You can put them in the washing machine, in a nutshell. However, there are a few things you should do before tossing them in. First, you should remove the shoelaces from your shoes and wash them separately in a mesh lingerie bag (you can also wash them by hand if you want).
It is highly recommended that you wash the shoes separately from your clothes; putting them in with your clothes can cause damage. You can, however, add a few towels to help balance the weight.
Put your shoes and laces in the washer with care. Fill the machine with the average amount of ACTIVE detergent (one scoop). You can also add a cup of white vinegar if necessary to help eliminate some of the odour. Baking soda can also be used. Wash with cold water and a delicate setting in the machine. Allow it to finish the cycle before taking off your shoes and laces. Allow them to air dry in a well-ventilated area. Nike shoes are not designed to withstand high heat, so don’t put them in the dryer.
Before we get into our cleaning tips for specific sneaker materials, let’s go over a few quick tips for sprucing up your kicks.
- The first step is straightforward: clean up any visible dirt. If you’re pressed for time, you can do it with a clean towel, toothbrush, or even your hand. Wiping your shoes for dirt every time you put them away will help prevent build-up and save you many headaches in the long run.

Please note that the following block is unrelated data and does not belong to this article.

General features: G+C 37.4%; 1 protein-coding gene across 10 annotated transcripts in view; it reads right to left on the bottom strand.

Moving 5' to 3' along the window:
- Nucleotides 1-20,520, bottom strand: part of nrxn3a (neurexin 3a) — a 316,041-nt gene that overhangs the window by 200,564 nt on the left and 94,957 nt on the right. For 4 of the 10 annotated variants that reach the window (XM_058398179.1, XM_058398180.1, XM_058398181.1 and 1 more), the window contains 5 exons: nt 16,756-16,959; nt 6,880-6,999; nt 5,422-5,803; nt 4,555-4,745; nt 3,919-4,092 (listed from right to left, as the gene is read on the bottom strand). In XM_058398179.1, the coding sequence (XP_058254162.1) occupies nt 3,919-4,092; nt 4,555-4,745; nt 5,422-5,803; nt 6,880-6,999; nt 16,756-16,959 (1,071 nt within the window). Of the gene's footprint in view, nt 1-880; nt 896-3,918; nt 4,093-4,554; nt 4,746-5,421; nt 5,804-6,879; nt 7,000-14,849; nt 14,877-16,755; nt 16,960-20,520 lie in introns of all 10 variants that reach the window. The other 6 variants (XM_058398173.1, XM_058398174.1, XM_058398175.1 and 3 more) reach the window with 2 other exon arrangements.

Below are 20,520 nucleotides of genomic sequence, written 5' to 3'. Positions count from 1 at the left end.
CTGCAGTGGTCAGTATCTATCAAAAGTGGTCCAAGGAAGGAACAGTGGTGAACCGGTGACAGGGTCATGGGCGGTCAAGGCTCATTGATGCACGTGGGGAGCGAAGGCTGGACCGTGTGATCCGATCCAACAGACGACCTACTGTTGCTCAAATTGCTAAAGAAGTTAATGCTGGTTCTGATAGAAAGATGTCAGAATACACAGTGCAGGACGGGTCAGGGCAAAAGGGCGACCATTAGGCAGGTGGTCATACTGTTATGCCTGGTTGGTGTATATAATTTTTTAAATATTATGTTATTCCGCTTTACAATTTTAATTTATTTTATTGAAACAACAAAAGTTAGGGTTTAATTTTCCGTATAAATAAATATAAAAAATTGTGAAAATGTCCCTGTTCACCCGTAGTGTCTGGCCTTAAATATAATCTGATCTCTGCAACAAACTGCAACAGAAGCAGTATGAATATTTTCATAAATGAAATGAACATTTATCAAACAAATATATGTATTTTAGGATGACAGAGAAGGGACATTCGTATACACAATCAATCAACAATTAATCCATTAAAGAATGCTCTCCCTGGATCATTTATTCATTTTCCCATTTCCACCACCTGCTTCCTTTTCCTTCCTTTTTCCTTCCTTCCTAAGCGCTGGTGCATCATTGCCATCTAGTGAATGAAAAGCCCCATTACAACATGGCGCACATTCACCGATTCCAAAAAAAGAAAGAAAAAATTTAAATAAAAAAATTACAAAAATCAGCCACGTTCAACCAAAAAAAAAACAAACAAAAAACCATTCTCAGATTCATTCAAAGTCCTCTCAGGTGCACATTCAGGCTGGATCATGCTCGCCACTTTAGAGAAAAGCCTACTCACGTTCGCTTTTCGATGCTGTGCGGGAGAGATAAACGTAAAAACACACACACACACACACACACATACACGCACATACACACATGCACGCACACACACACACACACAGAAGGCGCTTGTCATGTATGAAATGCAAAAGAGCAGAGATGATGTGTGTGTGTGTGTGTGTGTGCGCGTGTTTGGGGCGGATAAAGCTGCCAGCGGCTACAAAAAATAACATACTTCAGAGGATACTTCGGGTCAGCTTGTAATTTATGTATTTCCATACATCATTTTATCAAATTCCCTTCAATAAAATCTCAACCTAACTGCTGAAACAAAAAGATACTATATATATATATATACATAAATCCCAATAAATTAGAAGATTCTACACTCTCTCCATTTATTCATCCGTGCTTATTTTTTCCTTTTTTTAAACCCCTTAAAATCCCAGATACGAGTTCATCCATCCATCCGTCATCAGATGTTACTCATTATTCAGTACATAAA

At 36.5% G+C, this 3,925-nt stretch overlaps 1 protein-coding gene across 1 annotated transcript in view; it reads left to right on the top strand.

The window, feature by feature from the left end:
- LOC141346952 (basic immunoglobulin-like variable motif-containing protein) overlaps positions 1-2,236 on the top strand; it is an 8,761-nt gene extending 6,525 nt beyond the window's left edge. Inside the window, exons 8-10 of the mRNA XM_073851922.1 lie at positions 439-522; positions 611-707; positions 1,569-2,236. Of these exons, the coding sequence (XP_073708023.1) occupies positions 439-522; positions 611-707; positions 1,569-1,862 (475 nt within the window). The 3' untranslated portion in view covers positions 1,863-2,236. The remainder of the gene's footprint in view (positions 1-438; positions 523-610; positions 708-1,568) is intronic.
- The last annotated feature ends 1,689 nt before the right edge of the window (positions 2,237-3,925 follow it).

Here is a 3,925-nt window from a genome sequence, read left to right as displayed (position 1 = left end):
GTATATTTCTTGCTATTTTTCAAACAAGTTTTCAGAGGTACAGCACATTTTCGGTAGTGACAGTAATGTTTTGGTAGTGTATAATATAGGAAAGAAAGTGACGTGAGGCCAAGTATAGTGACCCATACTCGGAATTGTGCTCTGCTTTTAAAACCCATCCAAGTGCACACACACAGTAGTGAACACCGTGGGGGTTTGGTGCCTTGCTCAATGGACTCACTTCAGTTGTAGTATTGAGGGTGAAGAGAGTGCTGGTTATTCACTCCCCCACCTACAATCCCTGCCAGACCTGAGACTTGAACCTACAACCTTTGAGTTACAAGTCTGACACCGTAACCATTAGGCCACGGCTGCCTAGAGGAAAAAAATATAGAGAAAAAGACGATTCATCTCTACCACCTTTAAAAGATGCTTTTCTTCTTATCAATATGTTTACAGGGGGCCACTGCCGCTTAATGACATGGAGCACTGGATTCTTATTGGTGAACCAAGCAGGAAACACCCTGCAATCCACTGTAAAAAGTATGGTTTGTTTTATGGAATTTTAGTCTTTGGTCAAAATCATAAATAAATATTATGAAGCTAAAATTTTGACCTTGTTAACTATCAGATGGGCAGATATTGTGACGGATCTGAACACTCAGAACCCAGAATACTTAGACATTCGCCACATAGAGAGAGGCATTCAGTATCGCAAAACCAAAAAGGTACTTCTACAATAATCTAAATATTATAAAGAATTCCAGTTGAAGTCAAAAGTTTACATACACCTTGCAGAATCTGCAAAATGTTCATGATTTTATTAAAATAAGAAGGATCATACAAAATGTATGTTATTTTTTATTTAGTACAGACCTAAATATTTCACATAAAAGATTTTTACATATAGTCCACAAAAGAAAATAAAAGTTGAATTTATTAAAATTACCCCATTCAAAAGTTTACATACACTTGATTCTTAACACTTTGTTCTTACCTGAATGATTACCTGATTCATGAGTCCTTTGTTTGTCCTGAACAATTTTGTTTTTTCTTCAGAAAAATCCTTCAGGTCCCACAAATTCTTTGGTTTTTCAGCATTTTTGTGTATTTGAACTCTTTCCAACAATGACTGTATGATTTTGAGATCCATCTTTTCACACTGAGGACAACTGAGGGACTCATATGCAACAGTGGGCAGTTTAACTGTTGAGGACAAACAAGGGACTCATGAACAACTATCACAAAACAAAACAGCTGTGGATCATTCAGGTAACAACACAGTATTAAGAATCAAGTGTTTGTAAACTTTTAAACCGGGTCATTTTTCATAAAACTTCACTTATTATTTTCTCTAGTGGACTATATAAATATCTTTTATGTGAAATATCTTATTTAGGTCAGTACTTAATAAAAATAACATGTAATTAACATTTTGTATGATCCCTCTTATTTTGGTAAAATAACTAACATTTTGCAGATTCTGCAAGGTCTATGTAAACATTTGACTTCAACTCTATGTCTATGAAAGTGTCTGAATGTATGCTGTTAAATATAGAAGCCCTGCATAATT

- After that, you’ll want to rinse the soles. Even if you were walking on a relatively clean surface, the debris that can accumulate on the bottoms of your shoes is surprising. So, using a wet towel or a hose, rinse them off. This doesn’t have to be complicated, but it should be done.
- Finally, any significant stains should be spot cleaned. If the colour is large enough, blotting it with a soap and water mixture should be enough to remove it. We’ll go over how to get rid of the tougher stains further down, but doing some spot cleaning upfront will save you a lot of time later.
Cleaning Sneakers Made Of Various Materials
Though the tips above will get you on your way to a squeaky clean feeling, some sneaker materials will require a bit of extra care. Here’s how to care for knitting, leather, suede, and canvas shoes.
Knit sneakers are super cool, super trendy, and super prone to getting dirty thanks to their breathable, mesh-like exteriors. Unlike other types of fabrics, Knit materials are porous by nature, allowing mud, dirt, sweat, and grime to seep into their micro-grooves, resulting in a mess that can seem impossible to clean.
But don’t be concerned! Knit sneakers require more care than other sneakers, but with a bit of patience and elbow grease, they can be brought back to life.
- Warm the water in a medium-sized bowl.
- Toss in a teeny-tiny amount of mild detergent or shoe-specific cleaner into the mixing bowl and gently stir.
- Dip a clean towel into the bowl once the solution has been diluted and apply liberally to the shoe’s surface stain. And don’t be afraid to go all out here because you’ll want to remove as much of the stain as possible.
- Dip in and out of the solution as needed to ensure the stain is completely removed.
- If the mess appears to be gone, take another damp cloth (this time only wet with water) and wipe the shoe’s surface clean, making sure to wipe away all the excess shoe cleaner. This should do the trick, but if there is still grime stuck in the knit material, you can brush the shoe with a soft toothbrush. Allow the boots to air dry after that.
While leather (or faux-leather) can be an excellent sneaker material for guys looking for an edgy look, it can be challenging to keep clean. Leather is prone to staining and is extremely sensitive to abrasions of any kind, which can cause the material’s natural patina to be warped.